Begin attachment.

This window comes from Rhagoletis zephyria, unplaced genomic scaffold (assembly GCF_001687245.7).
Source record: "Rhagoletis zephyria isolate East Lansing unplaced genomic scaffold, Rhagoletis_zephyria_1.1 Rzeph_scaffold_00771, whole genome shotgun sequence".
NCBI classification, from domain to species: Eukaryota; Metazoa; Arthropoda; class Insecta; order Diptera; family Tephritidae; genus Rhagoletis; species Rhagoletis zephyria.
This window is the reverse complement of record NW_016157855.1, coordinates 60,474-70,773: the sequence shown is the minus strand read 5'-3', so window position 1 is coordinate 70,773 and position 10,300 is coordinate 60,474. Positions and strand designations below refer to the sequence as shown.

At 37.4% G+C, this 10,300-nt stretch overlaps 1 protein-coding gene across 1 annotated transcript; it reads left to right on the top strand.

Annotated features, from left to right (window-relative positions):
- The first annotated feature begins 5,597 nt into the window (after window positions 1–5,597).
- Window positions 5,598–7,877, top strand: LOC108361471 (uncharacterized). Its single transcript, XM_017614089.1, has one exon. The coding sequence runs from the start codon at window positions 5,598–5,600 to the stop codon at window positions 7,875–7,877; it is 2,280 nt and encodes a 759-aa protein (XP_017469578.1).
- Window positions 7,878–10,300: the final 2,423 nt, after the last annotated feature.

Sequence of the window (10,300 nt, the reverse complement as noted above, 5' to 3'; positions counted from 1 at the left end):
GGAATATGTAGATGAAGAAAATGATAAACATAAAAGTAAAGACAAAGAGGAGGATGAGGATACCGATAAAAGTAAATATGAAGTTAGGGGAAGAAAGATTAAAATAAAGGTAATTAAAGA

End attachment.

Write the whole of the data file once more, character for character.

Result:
This window comes from Rhagoletis zephyria, unplaced genomic scaffold (assembly GCF_001687245.7).
Source record: "Rhagoletis zephyria isolate East Lansing unplaced genomic scaffold, Rhagoletis_zephyria_1.1 Rzeph_scaffold_00771, whole genome shotgun sequence".
NCBI classification, from domain to species: Eukaryota; Metazoa; Arthropoda; class Insecta; order Diptera; family Tephritidae; genus Rhagoletis; species Rhagoletis zephyria.
This window is the reverse complement of record NW_016157855.1, coordinates 60,474-70,773: the sequence shown is the minus strand read 5'-3', so window position 1 is coordinate 70,773 and position 10,300 is coordinate 60,474. Positions and strand designations below refer to the sequence as shown.

At 37.4% G+C, this 10,300-nt stretch overlaps 1 protein-coding gene across 1 annotated transcript; it reads left to right on the top strand.

Annotated features, from left to right (window-relative positions):
- The first annotated feature begins 5,597 nt into the window (after window positions 1–5,597).
- Window positions 5,598–7,877, top strand: LOC108361471 (uncharacterized). Its single transcript, XM_017614089.1, has one exon. The coding sequence runs from the start codon at window positions 5,598–5,600 to the stop codon at window positions 7,875–7,877; it is 2,280 nt and encodes a 759-aa protein (XP_017469578.1).
- Window positions 7,878–10,300: the final 2,423 nt, after the last annotated feature.

Sequence of the window (10,300 nt, the reverse complement as noted above, 5' to 3'; positions counted from 1 at the left end):
GGAATATGTAGATGAAGAAAATGATAAACATAAAAGTAAAGACAAAGAGGAGGATGAGGATACCGATAAAAGTAAATATGAAGTTAGGGGAAGAAAGATTAAAATAAAGGTAATTAAAGA